Kim explained what “clinical trials for the public interest” meant by taking an example.

“Let’s say a drug comes in a 100ml vial and we prescribe 134 ml of the drug after calculating the patient’s weight. Then, we have to discard the leftover of a 200ml drug. The clinical trials for public interest mean we study what effects we could see if we use the 100ml drug on the patient,” he said.

Using 100ml drug is not allowed under the current system, he noted. “The government can carry out this kind of trials,” Kim said.

Some other experts claimed that the RSA system should also be applied to drugs under the same lineage of the RSA-approved medicines because the RSA system could hurt market competition amid a faster development of late-coming medications.

“Drugs under RSAs are approved with the criteria of whether they have substitute drugs, but the market releases of latecomers are getting faster,” said Kim Seong-ho, senior director of the Korean Research-based Pharma Industry Association. “If the substitute drug is an approval condition for drugs under RSAs, drugmakers cannot help but hesitate to choose an RSA while a latecomer drug might come on the market during the re-evaluation period.”

A patient group urged a measure to reduce the registration time for reimbursement of new drugs.

“The RSA system has limitations not in access to drugs but in shortening the registration time for reimbursement,” said Lee Eun-young, director of the Korea Alliance of Patients Organization.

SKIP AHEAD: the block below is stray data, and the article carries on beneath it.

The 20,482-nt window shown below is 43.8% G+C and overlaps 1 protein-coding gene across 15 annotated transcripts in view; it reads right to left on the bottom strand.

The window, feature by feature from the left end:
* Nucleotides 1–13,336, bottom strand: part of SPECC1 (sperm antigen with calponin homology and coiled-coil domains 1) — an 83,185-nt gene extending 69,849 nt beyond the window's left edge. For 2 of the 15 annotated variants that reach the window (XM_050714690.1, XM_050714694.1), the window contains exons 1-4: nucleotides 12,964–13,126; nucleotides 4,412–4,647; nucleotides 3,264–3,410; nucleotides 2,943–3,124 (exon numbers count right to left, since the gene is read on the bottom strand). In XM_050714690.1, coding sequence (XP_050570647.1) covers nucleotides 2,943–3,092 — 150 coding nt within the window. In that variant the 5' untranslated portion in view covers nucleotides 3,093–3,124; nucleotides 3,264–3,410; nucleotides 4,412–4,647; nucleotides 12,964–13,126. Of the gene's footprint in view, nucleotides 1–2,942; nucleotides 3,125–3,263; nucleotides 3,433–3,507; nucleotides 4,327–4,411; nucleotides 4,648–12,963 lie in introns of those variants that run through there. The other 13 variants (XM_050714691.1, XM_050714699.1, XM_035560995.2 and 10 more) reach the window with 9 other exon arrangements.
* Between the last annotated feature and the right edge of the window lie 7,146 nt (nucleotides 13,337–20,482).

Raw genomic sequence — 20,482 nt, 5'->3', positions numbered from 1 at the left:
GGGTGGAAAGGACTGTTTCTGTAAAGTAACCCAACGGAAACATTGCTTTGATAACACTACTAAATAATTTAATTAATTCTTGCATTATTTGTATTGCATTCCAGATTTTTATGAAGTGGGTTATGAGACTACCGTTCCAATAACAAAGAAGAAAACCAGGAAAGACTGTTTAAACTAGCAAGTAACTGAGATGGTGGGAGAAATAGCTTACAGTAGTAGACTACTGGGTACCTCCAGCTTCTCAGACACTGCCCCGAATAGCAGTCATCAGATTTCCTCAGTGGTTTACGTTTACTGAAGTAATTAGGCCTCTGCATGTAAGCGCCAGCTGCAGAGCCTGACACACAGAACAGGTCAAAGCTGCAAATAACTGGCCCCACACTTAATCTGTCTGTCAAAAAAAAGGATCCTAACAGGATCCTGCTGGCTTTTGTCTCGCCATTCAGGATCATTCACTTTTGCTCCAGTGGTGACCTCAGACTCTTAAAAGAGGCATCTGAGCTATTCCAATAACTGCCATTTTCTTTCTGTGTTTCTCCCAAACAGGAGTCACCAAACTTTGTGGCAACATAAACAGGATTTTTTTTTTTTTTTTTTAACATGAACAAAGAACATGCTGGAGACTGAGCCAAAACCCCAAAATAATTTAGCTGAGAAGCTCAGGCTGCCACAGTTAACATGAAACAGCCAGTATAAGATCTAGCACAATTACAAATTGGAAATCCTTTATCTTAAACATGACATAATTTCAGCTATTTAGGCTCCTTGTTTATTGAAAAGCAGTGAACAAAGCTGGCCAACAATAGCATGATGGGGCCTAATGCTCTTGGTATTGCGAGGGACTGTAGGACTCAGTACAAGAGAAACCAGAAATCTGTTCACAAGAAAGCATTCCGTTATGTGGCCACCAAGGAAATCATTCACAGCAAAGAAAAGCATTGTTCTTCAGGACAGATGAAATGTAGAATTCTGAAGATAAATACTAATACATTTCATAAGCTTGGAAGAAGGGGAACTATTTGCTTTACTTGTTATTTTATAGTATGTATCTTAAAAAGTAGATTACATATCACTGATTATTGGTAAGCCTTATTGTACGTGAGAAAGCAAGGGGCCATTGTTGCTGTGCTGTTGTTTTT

The Ministry of Health and Welfare said the government was aware of the RSA system’s problems such as the uncertain criteria of the economic feasibility assessment for a reevaluation of drugs. The ministry said government officials are discussing ways to improve the system.

“Regarding the reevaluation of drugs under RSAs, the Health Insurance Review & Assessment Service, drugmakers, and the ministry had all different opinions on what kind of conditions to apply,” said Kwak Myoung-seob, head of the ministry’s pharmaceutical benefits division. “As re-evaluations will continue, we surely have to make decisions in a certain way.”

However, Kwak was cautious in commenting on an opinion about registering a drug for reimbursement first and then seeking re-evaluation. As for clinical trials for public interest and use of “real world data,” he said he was not sure because the government should consider if drugmakers would accept such suggestions or not.

The ministry official did not agree with other experts’ comments that the RSA system has made it longer for drugs under RSAs to be registered for reimbursement than other drugs in general.

“From the perspective of the health and welfare ministry, the time for drug reimbursement registration should be counted from the application date. We need to recheck the exact registration period,” Kwak said.

He went on to say that the drug reimbursement registration includes the drug pricing negotiations with the NHIS and the Pharmaceutical Reimbursement Evaluation Committee where no acceptance of a price can lead to a none-reimbursement decision.

“It is drugmakers that make the final decision whether to have an RSA or accept a drug price. While they make a key decision, I doubt that the government has to take the full responsibility for a long period of drug reimbursement registration,” he said.